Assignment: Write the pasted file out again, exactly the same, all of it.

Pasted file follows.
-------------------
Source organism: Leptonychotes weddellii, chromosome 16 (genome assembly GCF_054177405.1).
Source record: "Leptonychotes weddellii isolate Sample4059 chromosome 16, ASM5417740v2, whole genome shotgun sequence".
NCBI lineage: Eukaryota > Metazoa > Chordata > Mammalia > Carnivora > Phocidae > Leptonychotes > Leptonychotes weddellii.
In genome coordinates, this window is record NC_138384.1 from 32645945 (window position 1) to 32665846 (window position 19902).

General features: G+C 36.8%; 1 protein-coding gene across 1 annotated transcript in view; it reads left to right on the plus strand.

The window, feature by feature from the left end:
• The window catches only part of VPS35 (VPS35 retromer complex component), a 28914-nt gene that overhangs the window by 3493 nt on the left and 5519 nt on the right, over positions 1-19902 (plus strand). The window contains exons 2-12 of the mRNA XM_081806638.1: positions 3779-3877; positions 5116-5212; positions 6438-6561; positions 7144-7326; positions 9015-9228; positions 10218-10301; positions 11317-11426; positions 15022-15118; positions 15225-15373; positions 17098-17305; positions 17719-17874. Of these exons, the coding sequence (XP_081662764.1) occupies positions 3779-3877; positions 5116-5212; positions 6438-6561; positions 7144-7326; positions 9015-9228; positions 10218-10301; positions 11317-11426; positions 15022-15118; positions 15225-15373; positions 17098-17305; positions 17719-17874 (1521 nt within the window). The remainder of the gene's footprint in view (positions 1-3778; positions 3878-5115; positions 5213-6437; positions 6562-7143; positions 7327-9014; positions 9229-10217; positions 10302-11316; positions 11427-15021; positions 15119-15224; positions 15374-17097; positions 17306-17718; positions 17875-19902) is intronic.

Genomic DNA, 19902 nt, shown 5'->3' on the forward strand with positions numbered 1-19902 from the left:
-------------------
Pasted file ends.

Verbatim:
Source organism: Leptonychotes weddellii, chromosome 16 (genome assembly GCF_054177405.1).
Source record: "Leptonychotes weddellii isolate Sample4059 chromosome 16, ASM5417740v2, whole genome shotgun sequence".
NCBI lineage: Eukaryota > Metazoa > Chordata > Mammalia > Carnivora > Phocidae > Leptonychotes > Leptonychotes weddellii.
In genome coordinates, this window is record NC_138384.1 from 32645945 (window position 1) to 32665846 (window position 19902).

General features: G+C 36.8%; 1 protein-coding gene across 1 annotated transcript in view; it reads left to right on the plus strand.

The window, feature by feature from the left end:
• The window catches only part of VPS35 (VPS35 retromer complex component), a 28914-nt gene that overhangs the window by 3493 nt on the left and 5519 nt on the right, over positions 1-19902 (plus strand). The window contains exons 2-12 of the mRNA XM_081806638.1: positions 3779-3877; positions 5116-5212; positions 6438-6561; positions 7144-7326; positions 9015-9228; positions 10218-10301; positions 11317-11426; positions 15022-15118; positions 15225-15373; positions 17098-17305; positions 17719-17874. Of these exons, the coding sequence (XP_081662764.1) occupies positions 3779-3877; positions 5116-5212; positions 6438-6561; positions 7144-7326; positions 9015-9228; positions 10218-10301; positions 11317-11426; positions 15022-15118; positions 15225-15373; positions 17098-17305; positions 17719-17874 (1521 nt within the window). The remainder of the gene's footprint in view (positions 1-3778; positions 3878-5115; positions 5213-6437; positions 6562-7143; positions 7327-9014; positions 9229-10217; positions 10302-11316; positions 11427-15021; positions 15119-15224; positions 15374-17097; positions 17306-17718; positions 17875-19902) is intronic.

Genomic DNA, 19902 nt, shown 5'->3' on the forward strand with positions numbered 1-19902 from the left: